telegraph stores were used to run a new German line between Neu Langenburg, now
named Tukuyu, and Iringa.
Left: Map of Force Publique locations near Northern Rhodesia
The Belgians then requested that their units in Northern
Rhodesia, the 1st and the 3rd Belgian Battalions, be
returned to the Congo to
prepare for a Belgian offensive against GEA west of Lake
Victoria. By 3rd
November the two battalions were back in the Congo, but a Belgian detachment
remained in reserve at Mporokoso.
The NRP alone could not have kept the enemy out of Northern Rhodesia. Belgian military assistance was quickly
delivered and was effective, and the Congolese Askari wanted to fight. Later in the East African campaign the
Belgians invaded GEA on two fronts and also supplied troops to be landed on the
southern coast of GEA, as well as providing battalions to pursue Naumann’s raid
into north-eastern GEA. Belgium
deserves more recognition for the military contribution she made in the Great
War East African campaign.
The Northern Border
after the Belgian withdrawal
Despite BSAP reinforcements arriving it was decided that
Saisi could not be held and it was evacuated before the end of October
1915. Recruiting for the NRP continued
and later a NRP Service Battalion was formed that fought during the operations
inside GEA. New recruiting areas had to
be opened as traditional ones could not or did not want to supply sufficient
NRP recruits. Barotseland in the west of
Northern Rhodesia became a new source of
However Northern Rhodesia’s
biggest manpower challenge was to supply porters to support operations on the
Northern Border and inside GEA. Several
thousand Northern Rhodesian villagers were employed as ‘1st Line’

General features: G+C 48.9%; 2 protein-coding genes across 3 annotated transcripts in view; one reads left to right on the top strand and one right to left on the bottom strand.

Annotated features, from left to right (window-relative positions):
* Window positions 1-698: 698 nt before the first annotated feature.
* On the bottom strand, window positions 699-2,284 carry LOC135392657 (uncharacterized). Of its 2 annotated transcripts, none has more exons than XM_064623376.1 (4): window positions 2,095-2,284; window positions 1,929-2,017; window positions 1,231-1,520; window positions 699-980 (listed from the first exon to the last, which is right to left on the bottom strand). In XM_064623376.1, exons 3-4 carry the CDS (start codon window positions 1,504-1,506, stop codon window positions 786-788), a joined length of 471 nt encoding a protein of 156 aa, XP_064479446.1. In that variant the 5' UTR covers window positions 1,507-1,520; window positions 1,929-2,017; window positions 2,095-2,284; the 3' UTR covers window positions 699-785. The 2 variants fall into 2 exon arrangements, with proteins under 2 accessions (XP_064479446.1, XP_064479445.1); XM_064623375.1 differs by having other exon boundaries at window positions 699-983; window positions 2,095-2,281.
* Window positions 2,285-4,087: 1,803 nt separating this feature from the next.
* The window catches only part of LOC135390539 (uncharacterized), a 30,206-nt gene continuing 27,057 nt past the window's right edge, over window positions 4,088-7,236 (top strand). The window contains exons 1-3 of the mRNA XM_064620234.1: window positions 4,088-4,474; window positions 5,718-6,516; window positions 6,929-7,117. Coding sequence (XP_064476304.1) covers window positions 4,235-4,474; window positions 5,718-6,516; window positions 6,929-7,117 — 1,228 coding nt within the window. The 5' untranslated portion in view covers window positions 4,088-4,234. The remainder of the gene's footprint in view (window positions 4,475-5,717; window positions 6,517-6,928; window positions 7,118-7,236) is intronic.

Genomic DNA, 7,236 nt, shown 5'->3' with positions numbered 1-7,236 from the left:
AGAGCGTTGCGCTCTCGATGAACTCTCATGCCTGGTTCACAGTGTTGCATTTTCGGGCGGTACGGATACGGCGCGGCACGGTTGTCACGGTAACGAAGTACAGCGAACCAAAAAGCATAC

porters (marching close to the fighting troops) in German and Portuguese East
Africa, whilst tens of thousands of porters worked on the supply routes from
the Northern Rhodesia railway line up to and across the Northern Border.
A change in direction on the Northern Border came when
Brigadier General Edward Northey was appointed to command the
Nyasaland-Rhodesia Field Force (see: http://www.kaiserscross.com/188001/344964.html). Up to this point in time the Northern
Rhodesia and the Nyasaland forces had not been
communicating with each other effectively or co-ordinating military
action. Northey’s arrival heralded a new
intent to apply professional military procedures prior to a British invasion of
southern German East Africa.
In January 1916 Lieutenant Colonel Harry March Stennett,
Northern Rhodesia Police, was awarded a Distinguished
Service Order; a citation was not published.
Above: Ndola (Kansenshi) CWGC Cemetery. (A CWGC photo.)
All the Allied dead were buried where they fell. After the war the British European dead were
re-buried in a Commonwealth War Graves Commission plot in Ndola Kansenshi
Cemetery. The African dead of the Northern Rhodesia
Police are commemorated by name on the Livingstone Camp Memorial. Un-named and unknown dead Northern Rhodesian
porters are commemorated by the Abercorn Memorial. All these locations are in Zambia.
History of the War. Military Operations,
East Africa, August 1914 - September 1916 compiled
by Lieutenant Colonel Charles Hordern.
Story of the Northern Rhodesia Regiment edited by W.V.
History of the Northern Rhodesia Police by Tim
Patrols by Colonel Colin Harding CMG DSO.
Reminiscences of East Africa by General Paul von Lettow-Vorbeck.
Empire at War by Sir Charles Lucas KCB KCMG.
The website of the South African Military History Society.
Exhibits in the Royal
Museum for Central Africa, Tervuren, Belgium.